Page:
Submitted by Milica on Wed, 2007-04-11 19:03
A 4th century Roman home has been discovered during excavation of a gravel pit near Stow-onthe-Wold, England. The house is believed to have been the "big farm house" of a Roman settlement.
Submitted by Milica on Sun, 2007-04-08 16:17
Ah... a misty morning at Stonehenge... Want to build your own? Wally Wallington can show you how in this fascinating video on YouTube.
Submitted by Milica on Sun, 2007-04-08 08:16
A team of French archaeologists have discovered three towns in the Rift Valley of Ethiopia which they believe are part of the "lost" Islamic kingdom of Shoa. The Muslim stronghold was an important stop on the trade route from the 10th to the 16th centuries.
Submitted by Vallawulf on Tue, 2007-04-03 19:32
The manor house where England's King Henry VIII first met Anne Boleyn, an event which produced one of the greatest monarchs of history, Queen Elizabeth I, is for sale for UK£1.3 million.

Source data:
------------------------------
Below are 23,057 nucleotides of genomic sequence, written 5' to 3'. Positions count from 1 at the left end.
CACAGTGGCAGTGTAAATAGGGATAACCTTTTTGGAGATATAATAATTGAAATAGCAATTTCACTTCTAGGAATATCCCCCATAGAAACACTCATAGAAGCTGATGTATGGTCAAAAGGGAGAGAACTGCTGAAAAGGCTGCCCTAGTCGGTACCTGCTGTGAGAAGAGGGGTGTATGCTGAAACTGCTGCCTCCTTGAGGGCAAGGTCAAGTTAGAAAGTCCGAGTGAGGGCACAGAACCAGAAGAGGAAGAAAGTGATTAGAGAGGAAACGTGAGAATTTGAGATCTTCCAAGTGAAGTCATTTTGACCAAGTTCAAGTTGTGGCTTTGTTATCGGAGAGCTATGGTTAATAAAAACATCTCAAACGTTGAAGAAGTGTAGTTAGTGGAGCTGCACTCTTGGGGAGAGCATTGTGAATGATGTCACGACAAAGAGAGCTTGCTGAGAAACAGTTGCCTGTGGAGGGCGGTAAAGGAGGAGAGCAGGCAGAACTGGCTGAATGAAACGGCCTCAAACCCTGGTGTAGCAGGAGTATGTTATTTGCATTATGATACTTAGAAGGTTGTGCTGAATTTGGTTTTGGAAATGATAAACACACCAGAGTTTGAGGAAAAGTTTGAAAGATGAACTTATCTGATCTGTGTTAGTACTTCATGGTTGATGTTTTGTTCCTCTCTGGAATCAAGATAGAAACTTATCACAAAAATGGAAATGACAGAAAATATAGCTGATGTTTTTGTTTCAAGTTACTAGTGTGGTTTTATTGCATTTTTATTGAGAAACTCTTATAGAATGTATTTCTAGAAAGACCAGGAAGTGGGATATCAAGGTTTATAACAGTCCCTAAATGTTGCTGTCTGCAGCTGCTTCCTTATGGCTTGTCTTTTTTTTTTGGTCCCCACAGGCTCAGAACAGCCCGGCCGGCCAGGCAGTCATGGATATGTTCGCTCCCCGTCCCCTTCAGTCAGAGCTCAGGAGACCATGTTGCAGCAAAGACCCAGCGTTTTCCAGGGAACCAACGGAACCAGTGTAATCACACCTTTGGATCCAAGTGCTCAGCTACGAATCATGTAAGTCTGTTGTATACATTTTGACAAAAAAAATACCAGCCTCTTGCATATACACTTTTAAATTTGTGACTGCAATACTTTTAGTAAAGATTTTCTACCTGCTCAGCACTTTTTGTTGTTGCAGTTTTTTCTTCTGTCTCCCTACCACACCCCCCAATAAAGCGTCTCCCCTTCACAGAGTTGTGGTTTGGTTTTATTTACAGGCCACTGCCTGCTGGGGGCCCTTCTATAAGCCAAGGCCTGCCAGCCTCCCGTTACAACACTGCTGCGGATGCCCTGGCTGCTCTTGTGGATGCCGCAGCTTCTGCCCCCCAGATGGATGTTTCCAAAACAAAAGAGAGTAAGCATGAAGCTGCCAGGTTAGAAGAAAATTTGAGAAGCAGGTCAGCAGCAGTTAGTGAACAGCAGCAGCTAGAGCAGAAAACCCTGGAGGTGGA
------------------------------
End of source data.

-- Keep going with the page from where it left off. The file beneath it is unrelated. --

Submitted by Vallawulf on Sat, 2007-03-31 12:14
The medieval Torre Abbey in Torquay is undergoing the first phase of a UK£6.5 million refurbishment to turn it into an educational facility and tourist attraction.
Submitted by Milica on Sun, 2007-03-25 09:23
Twelve starting gates from the Roman Circus at Colchester, England have been discovered by archaeologists who have been working on the site since 2004. The gates operated like "greyhound traps, unleashing the charioteers on to the quarter-mile long opening stretch of the track."
Submitted by Milica on Sat, 2007-03-24 12:23